In this episode Hank's truck has a manual transmission, but in "Texas City Twister", had an automatic transmission. This is not the only time that this switch up happens, but this is one of the more obvious ones.
In past seasons, Hank's truck has obviously been shown as a 1992-era Ford Ranger, however in this episode it is shown as a 1980's-era Ranger.
Luanne does not appear in this episode.
Tagline: "To The Flowers of Time!" -Bobby
When Hank is talking to the car salesman the truck next to them is red, but in one shot it is green.
In the episode, Hank's truck is destroyed when it gets stuck on the train tracks and a train smashes into it. Later on when Bobby is walking home by himself he finds the cover for the gear shift stick and puts it in his pocket. After a while Hank finds Bobby and Bobby gives him the cover and Hank puts it right on. Sounds fine. The only problem is that Hank has to screw the cover back onto the stick shift but doesn't have to remove any part of the previous stick. When the train hit the car, Bobby puts the cover right in his pocket and it would have had a bit of the stick left in it, as he had to screw it on. Its unlikely Bobby would have removed the bit of stick inside it because when we see him pick it up there is no part of the stick he would have been able to grip to unscrew it from the cover.
When Hank & Peggy are discussing what film to see, Connie & Bobby were to the right of Peggy who is right next to the truck. In the next shot Hank & Peggy are getting in the truck and Bobby and Connie are already there. Yet we would have had to have seen them go behind or in front of Peggy to get into the truck.
Whilst Hank is talking about the price of popcorn at the movies Bobby & Connie come up to Hank and there is a blue poster next to Bobby of a woman holding a gun. In the next shot you can see the blue poster is now next to Hank despite a red & orange poster next to Hank in the previous shot of him.
In the scene where Hank is at the mechanics, there is a guy in Hank's truck, then after Hank gets told the news, he goes next to his truck and the guy is gone, but there was no indication he got out.
When Hank is looking around the theatre to see if there are any other men, he looks behind him and sees Bobby. Later when Dale says "Hank is weeping like a little French girl" some people (including Bobby) turn around to shush him, indicating that they are in front.
Despite what Peggy said, in real life Ethan Hawke and Charlton Heston never did a movie together, let alone 3.
The freight train that demolishes Hank's old truck is pulled by an F40PH diesel locomotive. In real life, F40PHs were not designed for hauling freight trains; they were meant to be used as passenger/commuter train engines (and still are in some areas.) Diesel locomotives designed for pulling freight are more powerful than passenger locomotives.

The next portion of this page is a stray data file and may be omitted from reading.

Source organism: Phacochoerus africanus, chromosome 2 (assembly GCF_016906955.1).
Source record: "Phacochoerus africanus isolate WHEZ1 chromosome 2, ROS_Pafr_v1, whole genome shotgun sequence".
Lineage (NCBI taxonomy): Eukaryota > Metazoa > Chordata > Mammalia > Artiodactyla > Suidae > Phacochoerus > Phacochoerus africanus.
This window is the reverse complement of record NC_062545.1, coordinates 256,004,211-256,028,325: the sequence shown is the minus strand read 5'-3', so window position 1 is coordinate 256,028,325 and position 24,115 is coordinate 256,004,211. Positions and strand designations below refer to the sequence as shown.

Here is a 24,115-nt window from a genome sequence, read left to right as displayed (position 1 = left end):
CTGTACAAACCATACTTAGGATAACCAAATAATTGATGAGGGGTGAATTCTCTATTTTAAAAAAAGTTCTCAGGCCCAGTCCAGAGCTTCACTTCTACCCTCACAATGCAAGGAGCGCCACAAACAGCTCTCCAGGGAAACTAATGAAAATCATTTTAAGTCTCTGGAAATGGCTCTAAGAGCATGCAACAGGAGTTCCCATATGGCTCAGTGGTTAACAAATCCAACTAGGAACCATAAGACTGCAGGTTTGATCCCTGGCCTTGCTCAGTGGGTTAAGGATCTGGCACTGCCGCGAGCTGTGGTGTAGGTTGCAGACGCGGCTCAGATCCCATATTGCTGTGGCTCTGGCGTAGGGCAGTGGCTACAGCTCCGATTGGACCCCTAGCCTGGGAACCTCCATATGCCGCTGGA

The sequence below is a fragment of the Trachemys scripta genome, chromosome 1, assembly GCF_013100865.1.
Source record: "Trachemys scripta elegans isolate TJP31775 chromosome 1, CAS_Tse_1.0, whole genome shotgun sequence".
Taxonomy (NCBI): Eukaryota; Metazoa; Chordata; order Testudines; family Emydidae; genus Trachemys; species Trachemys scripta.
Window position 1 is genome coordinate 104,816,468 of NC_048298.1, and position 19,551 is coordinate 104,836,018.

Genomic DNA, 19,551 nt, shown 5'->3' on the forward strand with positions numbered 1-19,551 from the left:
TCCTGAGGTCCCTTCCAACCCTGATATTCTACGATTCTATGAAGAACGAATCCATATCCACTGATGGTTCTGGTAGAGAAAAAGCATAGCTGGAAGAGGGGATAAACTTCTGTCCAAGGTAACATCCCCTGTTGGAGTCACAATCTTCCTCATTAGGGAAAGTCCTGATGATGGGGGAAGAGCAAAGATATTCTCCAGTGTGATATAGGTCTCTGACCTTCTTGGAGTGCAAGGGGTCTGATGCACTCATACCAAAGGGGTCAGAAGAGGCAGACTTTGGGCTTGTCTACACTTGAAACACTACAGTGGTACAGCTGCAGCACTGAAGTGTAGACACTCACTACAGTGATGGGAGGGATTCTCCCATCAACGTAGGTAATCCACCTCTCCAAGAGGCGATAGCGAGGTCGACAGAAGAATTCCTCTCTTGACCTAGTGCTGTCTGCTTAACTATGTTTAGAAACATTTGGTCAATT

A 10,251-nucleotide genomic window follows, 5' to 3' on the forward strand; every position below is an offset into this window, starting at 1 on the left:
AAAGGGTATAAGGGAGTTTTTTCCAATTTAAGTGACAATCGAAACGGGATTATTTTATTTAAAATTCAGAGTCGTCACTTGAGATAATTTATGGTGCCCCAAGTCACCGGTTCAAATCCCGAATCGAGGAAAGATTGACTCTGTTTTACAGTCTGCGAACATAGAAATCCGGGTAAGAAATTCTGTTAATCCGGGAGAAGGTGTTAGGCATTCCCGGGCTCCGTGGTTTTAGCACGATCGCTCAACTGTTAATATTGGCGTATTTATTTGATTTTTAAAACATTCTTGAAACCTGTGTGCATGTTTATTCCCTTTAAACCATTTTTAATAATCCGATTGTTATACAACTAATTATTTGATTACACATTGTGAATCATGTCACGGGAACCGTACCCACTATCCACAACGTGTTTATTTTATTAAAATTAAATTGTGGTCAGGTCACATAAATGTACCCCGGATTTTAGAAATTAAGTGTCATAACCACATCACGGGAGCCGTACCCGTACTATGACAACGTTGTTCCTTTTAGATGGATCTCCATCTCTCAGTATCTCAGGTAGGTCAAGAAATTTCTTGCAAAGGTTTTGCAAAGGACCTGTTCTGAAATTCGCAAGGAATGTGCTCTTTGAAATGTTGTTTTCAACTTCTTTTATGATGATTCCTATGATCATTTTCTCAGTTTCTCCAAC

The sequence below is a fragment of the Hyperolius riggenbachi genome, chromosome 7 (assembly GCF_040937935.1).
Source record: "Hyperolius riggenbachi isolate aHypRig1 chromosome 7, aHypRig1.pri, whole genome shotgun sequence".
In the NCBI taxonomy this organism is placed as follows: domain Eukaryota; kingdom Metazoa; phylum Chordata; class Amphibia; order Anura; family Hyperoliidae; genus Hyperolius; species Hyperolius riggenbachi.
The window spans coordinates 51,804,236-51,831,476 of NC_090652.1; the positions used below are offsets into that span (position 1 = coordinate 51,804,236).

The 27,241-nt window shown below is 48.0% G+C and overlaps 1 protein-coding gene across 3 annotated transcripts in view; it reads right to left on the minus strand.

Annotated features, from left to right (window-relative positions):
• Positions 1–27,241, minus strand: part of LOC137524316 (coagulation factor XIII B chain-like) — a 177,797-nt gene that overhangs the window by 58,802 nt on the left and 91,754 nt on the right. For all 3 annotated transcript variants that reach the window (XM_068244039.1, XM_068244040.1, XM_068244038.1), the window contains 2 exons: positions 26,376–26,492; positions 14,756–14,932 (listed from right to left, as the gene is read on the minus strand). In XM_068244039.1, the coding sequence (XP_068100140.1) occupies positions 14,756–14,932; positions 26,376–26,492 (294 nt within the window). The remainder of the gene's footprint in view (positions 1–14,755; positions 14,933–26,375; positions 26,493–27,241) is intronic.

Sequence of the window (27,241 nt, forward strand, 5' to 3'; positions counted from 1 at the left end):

Hank's old truck in this episode is a Ford Ranger. The new one he buys to replace the destroyed Ranger is a Ford F250.
The train stops too soon after it hits Hank's truck. A locomotive, to be able to pull the weight of itself and its cars, is moving fast enough so that in order to come to a full stop, it takes a good mile, at least, of track before the train will loose enough momentum to come to a halt. Remember driver's education training? How many car lengths for each 10 miles per hour you're going? The same principles of physics apply to the train, too.
(Hank, Bill, Dale and Boomhauer are at their usual spot, drinking beer...)
Dale: Bill. Knock-knock!
Bill: Who's there?
Bill: Boo who?
Dale: Boo-hoo Hank, waaaaaah! (he and Bill mock Hank's crying)
Hank: Peggy, this car has gotten through four presidents, three Cowboys Superbowl victories ... and ZERO mechanics.
(As Hank attempts to repair his truck on the rail crossing, Bobby plays around on the track, as a distant train horn can be heard. Bobby hums a bit, but then stops when he notices the rail vibrating)
Hank: Stop making train noises. It's not funny.
Bobby: But Dad, it's not me! I think there's a... (he is interrupted by crossing bells as the gates lower)
Bobby: I love this truck!
Hank: Me too. But when we get back to the dealership, pretend you hate it.
Peggy: Hank, there's no reason to be ashamed of your crying. And yet, I am.
Bobby: I am walking home.
Hank: Bobby, you got tired on the DRIVE over here.
Peggy: Just because it takes place on a rose farm does not mean it is a ladies' picture.
Hank: Couldn't help.
(After the accident, the old truck is being towed away, and the train pulls out of the crossing.)
Bobby: So that's what it sounds like when a train hits a truck? (looks at the smashed truck) It was a little more "trucky" than I would've thought considering how much train there was.
Hank: Hey, Dale. Think you can give me a ride to the Auto Zone? I'll just break down and get a new carburetor.
Dale: And so it begins.
Dale: Hank loves that truck, and we're the ones that are gonna suffer. We will now be known as "rides to the Auto Zone" and "those chumps who push my truck."
Bill: Well, you can't blame Hank for not giving up on his truck. He loves it, and when you love something you hold on to it and hope it never lets go.
Dale: I've had my van for ten years. First sign of weakness, I'll shoot her myself.
This episode was nominated for the 2001 Emmy Award for Outstanding Animated Program (For Programming Less Than One Hour).
The writer of this episode was nominated for the 2001 Annie Award for Outstanding Individual Achievement for Writing in an Animated Television Production.
Dale: She's purring like Eartha Kitt
Eartha Kitt was an actress. The reference was to the fact that she played Catwoman in Season 3 of the Adam West Batman series.
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